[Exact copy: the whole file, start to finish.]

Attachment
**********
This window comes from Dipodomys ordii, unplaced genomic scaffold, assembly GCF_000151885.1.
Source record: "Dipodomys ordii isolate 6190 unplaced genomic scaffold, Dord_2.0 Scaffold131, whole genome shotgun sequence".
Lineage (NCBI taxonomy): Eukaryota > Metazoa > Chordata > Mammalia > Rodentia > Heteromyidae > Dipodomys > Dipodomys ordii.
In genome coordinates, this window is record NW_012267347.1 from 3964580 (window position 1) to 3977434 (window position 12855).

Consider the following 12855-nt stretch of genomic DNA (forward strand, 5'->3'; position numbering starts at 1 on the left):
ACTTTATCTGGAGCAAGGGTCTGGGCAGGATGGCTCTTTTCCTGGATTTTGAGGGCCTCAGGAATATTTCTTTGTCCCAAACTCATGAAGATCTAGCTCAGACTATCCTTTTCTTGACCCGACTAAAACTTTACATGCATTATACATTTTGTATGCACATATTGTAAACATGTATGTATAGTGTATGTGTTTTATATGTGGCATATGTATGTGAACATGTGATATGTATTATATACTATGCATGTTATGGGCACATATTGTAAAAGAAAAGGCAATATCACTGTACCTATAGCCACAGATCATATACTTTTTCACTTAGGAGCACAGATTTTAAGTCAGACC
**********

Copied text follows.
This window comes from Dipodomys ordii, unplaced genomic scaffold, assembly GCF_000151885.1.
Source record: "Dipodomys ordii isolate 6190 unplaced genomic scaffold, Dord_2.0 Scaffold131, whole genome shotgun sequence".
Lineage (NCBI taxonomy): Eukaryota > Metazoa > Chordata > Mammalia > Rodentia > Heteromyidae > Dipodomys > Dipodomys ordii.
In genome coordinates, this window is record NW_012267347.1 from 3964580 (window position 1) to 3977434 (window position 12855).

Consider the following 12855-nt stretch of genomic DNA (forward strand, 5'->3'; position numbering starts at 1 on the left):
ACTTTATCTGGAGCAAGGGTCTGGGCAGGATGGCTCTTTTCCTGGATTTTGAGGGCCTCAGGAATATTTCTTTGTCCCAAACTCATGAAGATCTAGCTCAGACTATCCTTTTCTTGACCCGACTAAAACTTTACATGCATTATACATTTTGTATGCACATATTGTAAACATGTATGTATAGTGTATGTGTTTTATATGTGGCATATGTATGTGAACATGTGATATGTATTATATACTATGCATGTTATGGGCACATATTGTAAAAGAAAAGGCAATATCACTGTACCTATAGCCACAGATCATATACTTTTTCACTTAGGAGCACAGATTTTAAGTCAGACC